Ben Jeffery:

Well, for those expecting that this was the week the market was going to get a breather, fairly pedestrian auction of twos, fives, and sevens, it did not end up being that week.

Ian Lyngen:

Not at all, Ben. There were so many developments in the geopolitical sphere that it was difficult for the market to take a breather. In fact, we did see a rather dramatic sequence of price action, including what followed intuitively as a very strong bid for treasuries on the news that Russia was invading the Ukraine, only to be offset with the most durable price action being of course, the flattening of the curve.

Ben Jeffery:

And in keeping with the theme of the dramatic moves, not just in rates, but commodities, equities, on Thursday after the world learned that Russia was moving beyond just the separatist regions of Eastern Ukraine and mounting a full scale invasion of the country, we saw the NASDAQ open down 3% to close the session up 3%, and oil begin the session north of $100 a barrel, only to make a complete round trip and close the day in the low $90 a barrel range.

Ben Jeffery:

In addition to the conflict itself, there was also the nuance of what we're continuing to learn about the West's sanctions on Russia in an effort to inflict economic damage, given that at this point, it's become very clear that there is effectively no appetite for a direct military conflict. Of course, assuming that the invasion does not spread beyond Ukraine's borders.

Ian Lyngen:

And that's what it really comes down to. It's an Article 5 of NATO issue. Is the US going to be called upon to defend NATO countries, whether it's Poland or another country that is neighboring the Ukraine? As it currently stands, the market is assuming that Putin's ambitions end with the Ukraine. In the event that there's more saber-rattling in the weeks to come, surely there will be questions about whether or not boots on the ground will be warranted.

Ian Lyngen:

Nonetheless, we're operating under the assumption that the crisis will be contained to the Ukraine, and as we have seen by the sanctions imposed by the West thus far, there's also a notable lack of interest in tampering with the energy flowing out of Russia.

Ben Jeffery:

And politics of the issue aside, this is simply a result of the construction of the global energy market. Germany gets 55% of its natural gas from Russia, and even the US is an importer of Russian oil. So while yes, in terms of economic damage, targeting the oil and gas sector in Russia would be very damaging to their economy.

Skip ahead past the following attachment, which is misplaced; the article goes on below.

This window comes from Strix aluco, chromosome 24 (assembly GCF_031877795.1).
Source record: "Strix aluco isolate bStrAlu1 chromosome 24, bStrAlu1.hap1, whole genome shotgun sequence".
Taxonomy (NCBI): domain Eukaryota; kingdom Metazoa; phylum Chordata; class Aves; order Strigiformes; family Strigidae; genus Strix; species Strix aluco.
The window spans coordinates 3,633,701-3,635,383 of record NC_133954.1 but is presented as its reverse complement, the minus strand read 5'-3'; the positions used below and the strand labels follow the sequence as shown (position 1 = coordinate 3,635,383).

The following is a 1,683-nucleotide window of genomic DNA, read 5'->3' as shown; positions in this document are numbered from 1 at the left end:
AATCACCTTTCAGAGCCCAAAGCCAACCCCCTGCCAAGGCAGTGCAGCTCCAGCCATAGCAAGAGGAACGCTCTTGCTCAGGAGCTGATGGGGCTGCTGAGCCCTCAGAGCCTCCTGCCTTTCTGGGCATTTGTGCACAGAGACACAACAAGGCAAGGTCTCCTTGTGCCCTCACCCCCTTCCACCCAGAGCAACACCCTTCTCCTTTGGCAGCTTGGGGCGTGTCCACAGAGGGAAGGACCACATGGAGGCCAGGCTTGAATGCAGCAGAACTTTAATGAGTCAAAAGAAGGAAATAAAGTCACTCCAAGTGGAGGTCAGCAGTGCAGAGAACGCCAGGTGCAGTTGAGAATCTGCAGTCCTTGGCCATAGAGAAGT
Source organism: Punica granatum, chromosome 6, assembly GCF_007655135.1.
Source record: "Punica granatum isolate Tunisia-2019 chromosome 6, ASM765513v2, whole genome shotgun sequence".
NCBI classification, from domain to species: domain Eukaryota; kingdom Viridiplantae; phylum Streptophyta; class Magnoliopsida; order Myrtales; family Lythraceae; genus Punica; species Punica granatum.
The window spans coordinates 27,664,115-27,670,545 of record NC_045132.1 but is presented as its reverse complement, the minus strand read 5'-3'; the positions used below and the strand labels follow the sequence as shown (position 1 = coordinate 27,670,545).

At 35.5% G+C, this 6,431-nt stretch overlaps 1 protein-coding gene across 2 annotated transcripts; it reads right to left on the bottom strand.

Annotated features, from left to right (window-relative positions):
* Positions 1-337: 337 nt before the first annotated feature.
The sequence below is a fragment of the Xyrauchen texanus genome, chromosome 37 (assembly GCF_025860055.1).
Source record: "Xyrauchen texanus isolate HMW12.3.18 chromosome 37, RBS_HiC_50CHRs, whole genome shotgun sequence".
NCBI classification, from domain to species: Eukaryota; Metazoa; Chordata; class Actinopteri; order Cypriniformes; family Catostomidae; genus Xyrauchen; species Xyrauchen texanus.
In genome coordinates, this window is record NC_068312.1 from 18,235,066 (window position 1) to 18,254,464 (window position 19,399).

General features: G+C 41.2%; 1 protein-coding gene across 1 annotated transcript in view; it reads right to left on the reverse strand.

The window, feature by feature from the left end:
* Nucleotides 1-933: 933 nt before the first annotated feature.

Ben Jeffery:

For better or worse on a global scale, the economy needs energy coming out of Russia, and this fact is not wasted on the EU or the US, which goes a meaningful distance in helping explain why at this point, the sanctions are very financial focused. Russian banks, restrictions on individuals, and really an effort to limit Russia's access to global capital markets and currencies outside of the ruble, which did reach its all-time low versus the dollar as news began to hit the tape that the Russian military was moving more completely into Ukraine.

Ian Lyngen:

Bringing it back to the US rates market, the implications for monetary policy are less obvious. At the beginning of the process, we were trading this from an inflationary perspective. So during several sessions, we saw a push flatter in the curve and upward pressure on front end yields. The idea there being that elevated energy prices would flow through to the US economy and contribute to an already rapid pace of consumer price inflation.

Ian Lyngen:

The fact that oil has retreated from the $100 a barrel level does speak to this containment notion, and also leaves the market to focus on the broader geopolitical concerns that arise when one contemplates what other potentially contested regions could come into focus over the balance of the year.

Ben Jeffery:

And the follow-up notion that's been making the rounds this week is, does this increase tensions in the Taiwan Strait? Obviously Taiwan's relationship with mainland China is going to continue to be an area of focus on the geopolitical stage, as well as how Beijing is viewing the latest escalation in Ukraine within their broader aspirations on the international stage.

Ben Jeffery:

At this point, it doesn't seem that there's any indication this is more than just another geopolitical discussion point, but in a world that's now more uncertain than it was coming into 2022, this will almost certainly continue to occupy at least a portion of the market's discussion.

Ian Lyngen:

And let us not forget about the cyber-attack angle. A lot has been made about any potential escalation to go global insofar as vulnerabilities of banking and infrastructure systems. Now we certainly have no insight to offer in that regard other than to observe that it will be a background risk over the next several months.